Broadband News

Extension with Openreach to bring another 13,000 premises of FTTP to Wales

The superfast roll-out in Wales has been pretty flat since the start of 2018, but things have slowly started to improve once more since the announcement of 26,000 premises set to be passed with FTTP by the end of March 2021. Now an extension has been agreed with funding of £30m from the Welsh Government and European Union, and additional investment from Openreach.

The new extension takes the total expected to 39,000 premises and a new deadline for completion of all these by June 2022. This should push Wales into the region of 97% superfast coverage and fingers crossed further extensions can be agreed that will see the gap to 100% closed.

The covid-19 outbreak has brought into sharp relief the importance of fast and reliable broadband. While the vast majority of premises in Wales have access to superfast broadband, thanks to the earlier Welsh Government intervention through Superfast Cymru, we know we need to reach the final premises without access.

The fibre rollout is part of a package of measures to do just that. The 39,000 premises to benefit from this will have future-proofed fibre to the premises which provides some of the fastest broadband speeds possible. The additional premises I’m announcing today are in areas where coverage is below 90 per cent, so we can make the biggest difference.

Fibre rollout is not the solution for every premises without access to superfast broadband, which is why we have a number of other schemes including the Access Broadband Cymru scheme, the Local Broadband Fund and the Welsh top-up to the UK Government Rural Gigabit Voucher scheme.

While broadband is not devolved, we are determined to take action where we can to improve connectivity across all parts of Wales.

Deputy Minister for Economy and Transport Lee Waters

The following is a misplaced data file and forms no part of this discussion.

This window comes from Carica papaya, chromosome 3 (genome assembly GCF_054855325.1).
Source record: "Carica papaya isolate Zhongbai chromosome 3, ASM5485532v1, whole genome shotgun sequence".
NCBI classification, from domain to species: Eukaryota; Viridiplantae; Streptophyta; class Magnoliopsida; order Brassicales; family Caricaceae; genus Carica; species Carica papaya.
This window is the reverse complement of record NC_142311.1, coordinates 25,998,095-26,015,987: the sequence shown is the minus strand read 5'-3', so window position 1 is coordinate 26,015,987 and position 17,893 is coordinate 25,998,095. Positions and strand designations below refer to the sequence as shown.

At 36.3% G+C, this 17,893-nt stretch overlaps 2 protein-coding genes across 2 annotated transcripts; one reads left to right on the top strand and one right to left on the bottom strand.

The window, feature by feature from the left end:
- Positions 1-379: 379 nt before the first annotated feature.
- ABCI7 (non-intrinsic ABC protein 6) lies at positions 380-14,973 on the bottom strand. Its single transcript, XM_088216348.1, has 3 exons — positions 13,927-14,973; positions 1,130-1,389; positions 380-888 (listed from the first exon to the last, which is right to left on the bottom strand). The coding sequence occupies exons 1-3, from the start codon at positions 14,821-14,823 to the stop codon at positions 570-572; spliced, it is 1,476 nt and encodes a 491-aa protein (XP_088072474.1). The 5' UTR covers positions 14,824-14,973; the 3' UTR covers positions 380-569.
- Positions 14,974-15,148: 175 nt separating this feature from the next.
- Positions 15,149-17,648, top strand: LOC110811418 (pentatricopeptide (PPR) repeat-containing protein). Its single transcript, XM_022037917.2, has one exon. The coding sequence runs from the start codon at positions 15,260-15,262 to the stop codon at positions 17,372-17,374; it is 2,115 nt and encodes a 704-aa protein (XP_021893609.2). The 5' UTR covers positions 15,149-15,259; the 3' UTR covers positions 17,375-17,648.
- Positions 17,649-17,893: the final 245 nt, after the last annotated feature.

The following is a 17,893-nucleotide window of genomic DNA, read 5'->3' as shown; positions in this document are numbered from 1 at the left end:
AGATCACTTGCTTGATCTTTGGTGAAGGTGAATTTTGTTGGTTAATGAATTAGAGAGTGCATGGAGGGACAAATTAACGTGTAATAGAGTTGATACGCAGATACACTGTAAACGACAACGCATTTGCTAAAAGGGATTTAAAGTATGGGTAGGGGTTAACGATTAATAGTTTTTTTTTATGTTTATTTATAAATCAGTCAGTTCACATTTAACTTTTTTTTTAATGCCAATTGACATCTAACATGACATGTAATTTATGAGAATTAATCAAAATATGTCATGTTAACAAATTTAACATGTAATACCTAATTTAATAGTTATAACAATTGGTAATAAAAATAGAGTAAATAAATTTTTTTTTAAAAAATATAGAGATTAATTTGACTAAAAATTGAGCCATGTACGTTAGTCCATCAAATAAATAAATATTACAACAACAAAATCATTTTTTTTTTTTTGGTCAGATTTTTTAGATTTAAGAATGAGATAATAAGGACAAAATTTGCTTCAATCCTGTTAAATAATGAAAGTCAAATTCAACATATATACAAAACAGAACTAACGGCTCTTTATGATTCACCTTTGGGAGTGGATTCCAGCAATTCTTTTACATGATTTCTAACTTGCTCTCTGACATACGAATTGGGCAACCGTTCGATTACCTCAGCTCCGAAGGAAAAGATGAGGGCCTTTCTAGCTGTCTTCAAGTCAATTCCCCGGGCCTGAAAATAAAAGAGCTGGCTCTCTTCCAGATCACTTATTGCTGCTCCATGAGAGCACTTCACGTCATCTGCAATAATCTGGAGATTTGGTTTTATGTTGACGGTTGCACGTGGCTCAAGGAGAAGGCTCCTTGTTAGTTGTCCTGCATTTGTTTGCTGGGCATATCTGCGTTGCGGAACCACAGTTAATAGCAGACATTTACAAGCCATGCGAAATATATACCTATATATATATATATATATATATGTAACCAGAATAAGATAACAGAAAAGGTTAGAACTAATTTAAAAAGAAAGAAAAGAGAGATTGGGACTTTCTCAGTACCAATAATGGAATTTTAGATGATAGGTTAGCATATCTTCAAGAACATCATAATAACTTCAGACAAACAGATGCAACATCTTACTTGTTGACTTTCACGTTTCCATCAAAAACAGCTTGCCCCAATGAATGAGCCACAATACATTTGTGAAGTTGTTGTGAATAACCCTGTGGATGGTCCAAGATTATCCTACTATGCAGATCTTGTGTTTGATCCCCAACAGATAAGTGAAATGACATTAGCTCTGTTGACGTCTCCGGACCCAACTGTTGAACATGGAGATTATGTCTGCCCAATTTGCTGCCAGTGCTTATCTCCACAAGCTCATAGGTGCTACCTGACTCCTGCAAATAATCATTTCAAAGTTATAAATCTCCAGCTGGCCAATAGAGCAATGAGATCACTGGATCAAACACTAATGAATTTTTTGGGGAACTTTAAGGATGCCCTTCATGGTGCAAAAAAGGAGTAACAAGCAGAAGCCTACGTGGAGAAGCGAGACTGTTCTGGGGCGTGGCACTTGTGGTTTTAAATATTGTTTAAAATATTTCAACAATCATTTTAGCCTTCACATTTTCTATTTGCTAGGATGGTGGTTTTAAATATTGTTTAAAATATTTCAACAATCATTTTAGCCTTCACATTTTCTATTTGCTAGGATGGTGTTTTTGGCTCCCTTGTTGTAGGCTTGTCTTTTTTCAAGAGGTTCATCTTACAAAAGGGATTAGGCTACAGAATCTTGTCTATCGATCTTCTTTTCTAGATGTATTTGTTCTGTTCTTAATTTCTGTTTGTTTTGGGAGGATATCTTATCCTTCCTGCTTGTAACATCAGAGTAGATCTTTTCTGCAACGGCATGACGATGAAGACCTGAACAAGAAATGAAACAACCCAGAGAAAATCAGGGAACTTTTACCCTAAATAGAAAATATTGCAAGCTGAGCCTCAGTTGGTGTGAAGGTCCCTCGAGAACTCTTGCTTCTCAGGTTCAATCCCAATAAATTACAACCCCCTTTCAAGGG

Wales and other parts of the UK increasingly using FTTP to fill in the superfast gaps is welcome, but due to the distances involved it is a lot slower to build out to, and the increased distances means more fibre joints to splice and more hours of labour.

To give you some idea of the difference a quick average from our database for the distance to existing Openreach fibre is 3.5km in Wales for those without access to superfast broadband already and 389 metres for those with a superfast service (the superfast figure excludes those where superfast is already delivered by FTTP). In Ceredigion the difference is even bigger 4.1km versus 367 metres and as the bulk of the extension work is expected in areas with below 90% superfast coverage (Ceredigion is at 82.5% currently) this explains the £2,300 per premises cost (plus Openreach contribution).


" 3.5km in Wales for those without access to superfast broadband already and 389 metres for those with a superfast service"

Out of interest do you have similar figures for other regions of the country?

  • Croft12
  • 21 days ago

We do, but I like to tease

  • andrew
  • thinkbroadband staff
  • 21 days ago

haha :-)

I guess I'll have to wait for you (or Russian Intelligence) to reveal it!

  • Croft12
  • 21 days ago

I'd be interested in the figures for the Forest of Dean - we have relatively low superfast coverage, and very little work in progress. About 4 years ago I was told I was 11 miles from an agg point, but since then there is a new estate with FTTP only 5 or 6 miles away, so maybe the situation has improved?

  • sheephouse
  • 21 days ago

@thinkbroadband where can we find the list of 39,000 Welsh addresses and postcodes?

  • @AndrewYoungTech
  • comment via twitter
  • 21 days ago

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